Cerebral Palsy (CP)
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What is Cerebral palsy (CP)?

Cerebral palsy, or CP its appriviation, is a permanent non-progressive movement and posture disorder due to damage to the developing brain. The frequency of CP is 2-3 per 1000 live births.

What are the causes of Cerebral palsy (CP)?

Cerebral palsy (CP) prenatal (young or advanced maternal age, multiple pregnancies, genetic diseases, traumas, maternal diseases), birth order (premature birth, low birth weight, prolonged delivery, abnormal presentation and infections) and postpartum (jaundice, infections, trauma, intracranial bleeding).

What are the types of Cerebral palsy (CP)?

Depending on the location and severity of the damage, Cerebral palsy (CP) tables are formed in various degrees and appearance

Spastic type: Spastic type is the most common type of cerebral palsy. Spasticity can be defineSerebral Palsi (CP)d as muscle stiffness or resistance to passive motion in the most general sense. The change in the normal structure of the muscles and stiffness causes the movements to be affected and made difficult. Excessive spasticity leads to deterioration of skeletal structure and posture over time. In addition, it negatively affects functional activities such as sitting, using hands and walking.

Athetoid Type: It can be defined as uncontrolled movement. Involuntary movements occur in the leg, arm, hand or face of the child. In this type, sudden changes occur in the muscles. Muscles can go from very relaxed to very stiff. This prevents coordinated movements.

Ataxic Type: There is a disorder in maintaining balance. Development is slow due to poor head control and lack of trunk balance, and walking is achieved too late.

Mixed Type: When muscle tone is extremely low in some muscles and extremely high in others, the type of cerebral palsy is called mixed.

What are the symptoms of Cerebral palsy (CP)?

Problems with movement of the body

  •     Stiff muscles
  •     Excessive or loose reflexes
  •     Involuntary movements or tremors
  •     Lack of coordination and balance
  •     Saliva
  •     Swallowing or sucking problems
  •     Difficulty with speech (dysarthria)
  •     Seizures
  •     Delayed movement skills
  •     Incontinence
  •     Gastrointestinal problems

Damage to a developing brain can cause problems other than movement problems associated with cerebral palsy. Other conditions that may be present besides cerebral palsy include:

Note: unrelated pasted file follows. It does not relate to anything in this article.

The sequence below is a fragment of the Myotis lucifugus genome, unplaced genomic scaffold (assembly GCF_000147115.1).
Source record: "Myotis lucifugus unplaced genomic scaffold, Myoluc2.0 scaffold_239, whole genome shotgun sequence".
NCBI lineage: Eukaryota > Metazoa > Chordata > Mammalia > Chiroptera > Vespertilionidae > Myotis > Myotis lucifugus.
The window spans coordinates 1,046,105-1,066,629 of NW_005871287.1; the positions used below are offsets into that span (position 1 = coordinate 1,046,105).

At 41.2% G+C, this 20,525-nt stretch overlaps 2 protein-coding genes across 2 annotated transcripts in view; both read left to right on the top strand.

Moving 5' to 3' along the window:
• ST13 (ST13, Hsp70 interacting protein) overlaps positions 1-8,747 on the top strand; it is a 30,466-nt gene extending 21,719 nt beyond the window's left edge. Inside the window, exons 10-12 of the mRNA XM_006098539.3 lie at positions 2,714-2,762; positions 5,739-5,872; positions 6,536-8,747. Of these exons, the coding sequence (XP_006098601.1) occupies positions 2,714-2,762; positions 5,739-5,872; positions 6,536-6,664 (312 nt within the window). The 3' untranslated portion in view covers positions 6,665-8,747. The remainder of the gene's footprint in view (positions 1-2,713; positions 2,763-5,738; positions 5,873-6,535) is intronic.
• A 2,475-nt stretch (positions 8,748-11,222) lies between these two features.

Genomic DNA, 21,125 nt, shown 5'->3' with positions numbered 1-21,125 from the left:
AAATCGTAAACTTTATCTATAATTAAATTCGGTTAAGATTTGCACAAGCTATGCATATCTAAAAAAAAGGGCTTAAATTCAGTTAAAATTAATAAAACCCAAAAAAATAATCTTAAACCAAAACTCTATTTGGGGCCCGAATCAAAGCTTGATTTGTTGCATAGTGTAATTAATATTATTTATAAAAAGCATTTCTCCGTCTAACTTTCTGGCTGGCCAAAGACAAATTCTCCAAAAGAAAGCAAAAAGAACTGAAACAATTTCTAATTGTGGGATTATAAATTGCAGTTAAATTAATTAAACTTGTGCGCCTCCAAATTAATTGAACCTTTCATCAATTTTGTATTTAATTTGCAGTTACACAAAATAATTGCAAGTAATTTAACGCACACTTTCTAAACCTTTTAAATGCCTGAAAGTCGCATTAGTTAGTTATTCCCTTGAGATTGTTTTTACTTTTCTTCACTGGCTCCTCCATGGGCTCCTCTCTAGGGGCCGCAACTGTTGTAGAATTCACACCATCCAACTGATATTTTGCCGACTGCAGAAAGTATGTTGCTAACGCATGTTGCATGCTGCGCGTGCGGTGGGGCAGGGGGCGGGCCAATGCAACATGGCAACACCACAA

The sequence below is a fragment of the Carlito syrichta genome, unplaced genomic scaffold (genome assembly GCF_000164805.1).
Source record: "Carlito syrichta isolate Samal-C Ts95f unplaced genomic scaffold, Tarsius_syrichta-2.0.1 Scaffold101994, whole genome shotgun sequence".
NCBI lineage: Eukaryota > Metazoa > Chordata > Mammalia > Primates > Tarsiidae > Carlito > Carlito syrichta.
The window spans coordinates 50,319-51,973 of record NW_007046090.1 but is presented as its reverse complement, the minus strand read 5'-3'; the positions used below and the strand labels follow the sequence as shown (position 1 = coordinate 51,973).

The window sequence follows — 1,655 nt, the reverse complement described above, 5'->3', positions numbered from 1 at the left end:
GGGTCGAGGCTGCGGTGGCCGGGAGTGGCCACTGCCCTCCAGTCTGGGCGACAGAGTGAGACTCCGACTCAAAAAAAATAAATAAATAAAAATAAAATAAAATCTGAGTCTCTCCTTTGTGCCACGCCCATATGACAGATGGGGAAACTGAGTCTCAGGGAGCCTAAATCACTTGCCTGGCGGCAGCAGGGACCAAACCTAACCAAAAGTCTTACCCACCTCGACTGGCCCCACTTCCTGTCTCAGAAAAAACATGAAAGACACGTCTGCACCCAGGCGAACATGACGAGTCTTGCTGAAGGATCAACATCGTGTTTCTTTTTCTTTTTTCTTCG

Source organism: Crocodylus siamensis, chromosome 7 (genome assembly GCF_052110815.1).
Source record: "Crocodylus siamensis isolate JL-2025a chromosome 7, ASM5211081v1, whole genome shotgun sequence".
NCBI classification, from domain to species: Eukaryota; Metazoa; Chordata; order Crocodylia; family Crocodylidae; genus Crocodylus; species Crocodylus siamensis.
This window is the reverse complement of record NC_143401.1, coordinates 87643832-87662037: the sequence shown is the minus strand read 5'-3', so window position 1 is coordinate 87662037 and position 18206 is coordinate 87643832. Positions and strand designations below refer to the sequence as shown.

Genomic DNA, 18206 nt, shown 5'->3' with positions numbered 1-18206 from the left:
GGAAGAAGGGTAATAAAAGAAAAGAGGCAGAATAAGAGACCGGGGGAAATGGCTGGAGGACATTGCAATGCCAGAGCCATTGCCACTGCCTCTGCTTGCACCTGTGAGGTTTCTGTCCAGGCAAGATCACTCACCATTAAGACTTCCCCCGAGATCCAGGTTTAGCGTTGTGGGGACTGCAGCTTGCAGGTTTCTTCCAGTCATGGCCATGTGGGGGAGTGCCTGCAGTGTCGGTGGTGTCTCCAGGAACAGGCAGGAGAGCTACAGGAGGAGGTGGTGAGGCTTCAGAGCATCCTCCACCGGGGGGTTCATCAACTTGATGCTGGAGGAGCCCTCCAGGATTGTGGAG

•     Vision or hearing impairment
  •     Learning disorders
  •     Attention deficit hyperactivity disorder (ADHD)
  •     Inability to communicate through speech

How is Cerebral palsy (CP) treated?

There is no cure for Cerebral palsy (CP). However, treatment often improves the child’s abilities.

It is very important to start early diagnosis and early rehabilitation program in CP. There is no definitive and only solution in treatment and it is a long-term process. In this process, the teamwork of the Physiotherapist, occupational therapist, child development specialist, speech therapist and family is an indisputable issue. All of these approaches must be applied to an individual with CP. Exercise, robotic therapies, hydrotherapy and occupational therapy are the main building blocks of physiotherapy applications, which are the most important pillars of rehabilitation. Exercise practices are specially applied to the child by physiotherapists using various techniques to support holding the head, sitting, standing and walking, depending on the functional state of the child. This long and demanding treatment process has been more ea

Cerebral Palsy (CP)

sily accepted by both children and families with the development of robotic treatments. Thanks to the arm and walking robots, very repetitive and correct walking patterns are formed and these signals are transmitted to the brain. In addition, practices enriched with some games ensure that the treatment continues with interest by children. Hydrotherapy also increases the child’s compliance with the treatment and facilitates exercise by using the buoyancy of the water and increases active participation. Occupational therapy, which is one of the main branches supporting rehabilitation, also includes

studies to increase the participation of the child in daily life activities. In addition, Sensory Integration therapy, which enables the child to obtain sensory information from his body and environment, organize this information and use it in daily life activities, is among the new applications.

All these applications are included in the rehabilitation process by adjusting their doses according to the type and severity of CP. In addition, this process can be supported by various muscle relaxant applications (such as Botilinum toxin applications) and surgical treatments.

The most important thing is that the individual with CP takes place in the society and is included in life. For this reason, all these practices should be within a plan without interrupting the education process of the child and with continuous rehabilitation support.

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